Series GR-1387 - Library Services Branch records

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Library Services Branch records

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  • 1919-1979 (Creation)
    British Columbia. Library Services Branch

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Originals, 7.2 m

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Biographical history

The Library Services branch is the successor to the Library Development Commission, and was established in 1978 in accordance with the Public Libraries (Amendment) Act (SBC 1978, c. 35). The mandate of the branch is to “foster the vision of efficient, effective and connected library programs and services” by “overseeing the legislative and governance framework for public libraries, serving as a liaison between libraries and provincial or federal governments and offering funding, advice, and leadership to libraries and province-wide library programs and initiatives.”

Although the Library Services branch initially operated several field offices, a 1987 report recommended the closure of several of these offices. Dawson Creek was the first office to be closed following a merger with the Prince George office, which was itself closed in 1995. The 1987 report also recommended that several programs be phased out, including the Open Shelf books-by-mail program which eventually ceased all service in 1995 after 73 years.

The Branch has changed ministries on several occasions. Between 1990 and 2001, it was located within the Ministry of Municipal Affairs, Recreation and Housing, the Ministry of Municipal Affairs and Housing, and the Ministry of Municipal Affairs. In 2001, the Branch was moved to the Ministry of Community, Aboriginal, and Women’s Services where it remained until a 2006 move to the Ministry of Education.

The branch has changed names several times, and has been known as the Library Services branch and the Public Library Services branch. As of June 2016, the body is known as the Libraries branch and is under the jurisdiction of the Ministry of Education.

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Scope and content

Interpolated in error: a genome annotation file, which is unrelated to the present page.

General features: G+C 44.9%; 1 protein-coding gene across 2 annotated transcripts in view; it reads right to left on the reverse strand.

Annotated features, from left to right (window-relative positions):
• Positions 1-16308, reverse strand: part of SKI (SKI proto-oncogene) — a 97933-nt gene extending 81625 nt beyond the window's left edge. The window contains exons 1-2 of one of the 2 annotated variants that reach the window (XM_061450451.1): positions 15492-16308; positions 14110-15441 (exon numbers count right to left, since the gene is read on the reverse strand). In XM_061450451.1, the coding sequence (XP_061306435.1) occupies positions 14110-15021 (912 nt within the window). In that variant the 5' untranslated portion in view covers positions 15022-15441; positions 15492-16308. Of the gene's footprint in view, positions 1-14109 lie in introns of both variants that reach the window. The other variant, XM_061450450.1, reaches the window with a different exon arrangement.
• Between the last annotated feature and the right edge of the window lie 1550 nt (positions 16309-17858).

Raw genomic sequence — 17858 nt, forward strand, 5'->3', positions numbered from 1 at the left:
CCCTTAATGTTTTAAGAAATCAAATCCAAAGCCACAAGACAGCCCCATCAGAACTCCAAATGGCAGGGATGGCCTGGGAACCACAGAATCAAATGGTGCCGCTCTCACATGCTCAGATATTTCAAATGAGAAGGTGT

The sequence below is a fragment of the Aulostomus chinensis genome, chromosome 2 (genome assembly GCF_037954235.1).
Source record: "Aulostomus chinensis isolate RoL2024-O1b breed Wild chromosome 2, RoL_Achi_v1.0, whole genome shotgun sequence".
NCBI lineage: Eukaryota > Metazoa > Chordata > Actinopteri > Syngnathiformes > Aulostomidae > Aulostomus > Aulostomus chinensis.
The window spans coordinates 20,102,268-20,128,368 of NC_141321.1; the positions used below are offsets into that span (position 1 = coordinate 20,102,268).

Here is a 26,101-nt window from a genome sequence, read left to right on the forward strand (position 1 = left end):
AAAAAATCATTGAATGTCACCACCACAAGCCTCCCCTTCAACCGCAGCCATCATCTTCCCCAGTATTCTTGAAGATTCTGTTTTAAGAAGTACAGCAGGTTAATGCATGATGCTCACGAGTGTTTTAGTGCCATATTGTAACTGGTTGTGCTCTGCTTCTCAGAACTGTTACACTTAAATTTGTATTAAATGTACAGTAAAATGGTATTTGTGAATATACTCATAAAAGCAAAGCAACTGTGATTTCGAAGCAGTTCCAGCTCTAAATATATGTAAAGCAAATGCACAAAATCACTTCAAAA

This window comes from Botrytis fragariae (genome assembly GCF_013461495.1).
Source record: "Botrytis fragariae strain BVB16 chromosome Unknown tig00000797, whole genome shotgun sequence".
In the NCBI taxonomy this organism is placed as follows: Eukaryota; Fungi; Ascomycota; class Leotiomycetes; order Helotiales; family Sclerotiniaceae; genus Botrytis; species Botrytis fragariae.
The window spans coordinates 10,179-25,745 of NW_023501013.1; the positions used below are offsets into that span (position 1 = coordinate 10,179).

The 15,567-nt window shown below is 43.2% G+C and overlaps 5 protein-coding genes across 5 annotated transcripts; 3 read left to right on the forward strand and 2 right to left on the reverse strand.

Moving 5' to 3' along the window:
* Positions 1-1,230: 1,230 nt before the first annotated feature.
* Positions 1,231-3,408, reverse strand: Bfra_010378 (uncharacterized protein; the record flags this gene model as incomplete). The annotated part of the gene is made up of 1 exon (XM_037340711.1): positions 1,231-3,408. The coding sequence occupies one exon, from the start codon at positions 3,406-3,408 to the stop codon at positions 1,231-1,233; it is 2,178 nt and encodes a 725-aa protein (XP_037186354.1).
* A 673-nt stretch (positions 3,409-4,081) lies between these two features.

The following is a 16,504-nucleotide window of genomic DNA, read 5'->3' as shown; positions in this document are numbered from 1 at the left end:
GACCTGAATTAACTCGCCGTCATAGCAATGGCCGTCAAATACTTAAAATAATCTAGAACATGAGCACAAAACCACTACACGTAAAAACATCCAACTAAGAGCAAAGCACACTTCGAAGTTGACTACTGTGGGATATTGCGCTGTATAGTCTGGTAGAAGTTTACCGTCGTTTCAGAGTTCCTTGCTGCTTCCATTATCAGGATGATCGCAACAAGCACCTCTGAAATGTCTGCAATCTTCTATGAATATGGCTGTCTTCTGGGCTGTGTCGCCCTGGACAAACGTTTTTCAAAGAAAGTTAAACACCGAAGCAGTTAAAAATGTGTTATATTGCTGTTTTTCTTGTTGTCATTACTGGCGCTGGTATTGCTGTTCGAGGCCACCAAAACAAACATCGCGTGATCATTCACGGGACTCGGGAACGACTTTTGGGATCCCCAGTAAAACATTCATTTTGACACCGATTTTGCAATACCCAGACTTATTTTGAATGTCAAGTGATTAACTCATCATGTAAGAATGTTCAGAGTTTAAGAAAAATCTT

Correspondence, statistical returns, and reports of the Public Library Commission (PLC) and its successors, the Library Development Commission and the Library Services Branch. Includes files of PLC pioneers Helen Gordon Stewart, H.N. Lidster, and C.K. Morison, plus records of PLC members at Provincial Library and Archives. Also documents, relating to regional libraries in Fraser Valley, Okanagan district, and Vancouver Island, along with correspondence pertaining to provincial library schools and associations.

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Transferred by Director, Library Services Branch, 1983.


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These records are subject to the Freedom of Information and Protection of Privacy Act or other acts and access may be restricted. Please contact the BC Archives to determine the access status of these records.

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General note

The public library system in British Columbia developed in part from the Free Libraries Act of 1891 (54 Vict., c. 29). This act empowered incorporated cities and municipalities to establish local libraries and news-rooms, which were to be open to the public free of charge. The act did not, however, provide for any financial assistance to the community libraries, nor did it encourage the establishment of free libraries outside the province's three main metropolitan centres. B.C.'s small, rural communities were not provided with effective library services until 1919, when the legislature passed the Public Libraries Act (9 Geo. 5, c. 48). This act, which was administered by the Provincial Secretary, established a Public Library Commission (PLC) and made provisions for "public library associations." With the approval of the PLC, local library associations were able to secure operating grants from the provincial government and local library associations were also able to borrow boxes of "travelling library" books from the PLC's main depot in Victoria. The first chairman of the PLC was Dr. Helen Gordon Stewart. Formerly head of the Victoria Public Library, she was also one of the founding members of the British Columbia Library Association (1911). In 1930 she was appointed director of the PLC's Fraser Valley library unit demonstration. Funded by the Carnegie Corporation, this programme was intended to demonstrate the feasibility of large, regional libraries. The demonstration was a success and led to the establishment of other regional library units in the Okanagan and on Vancouver Island. Hugh Norman Lidster was chairman of the PLC while the demonstration was underway. A solicitor by profession, Lidster helped to maintain the Commission's work during the difficult years of the Depression. Other individuals who played a prominent part in the PLC during the period were Provincial Librarians and Archivists, John Hosie and W. Kaye Lamb. C.K. Morison, the PLC.

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Accession number(s): G83-018, 91-3650

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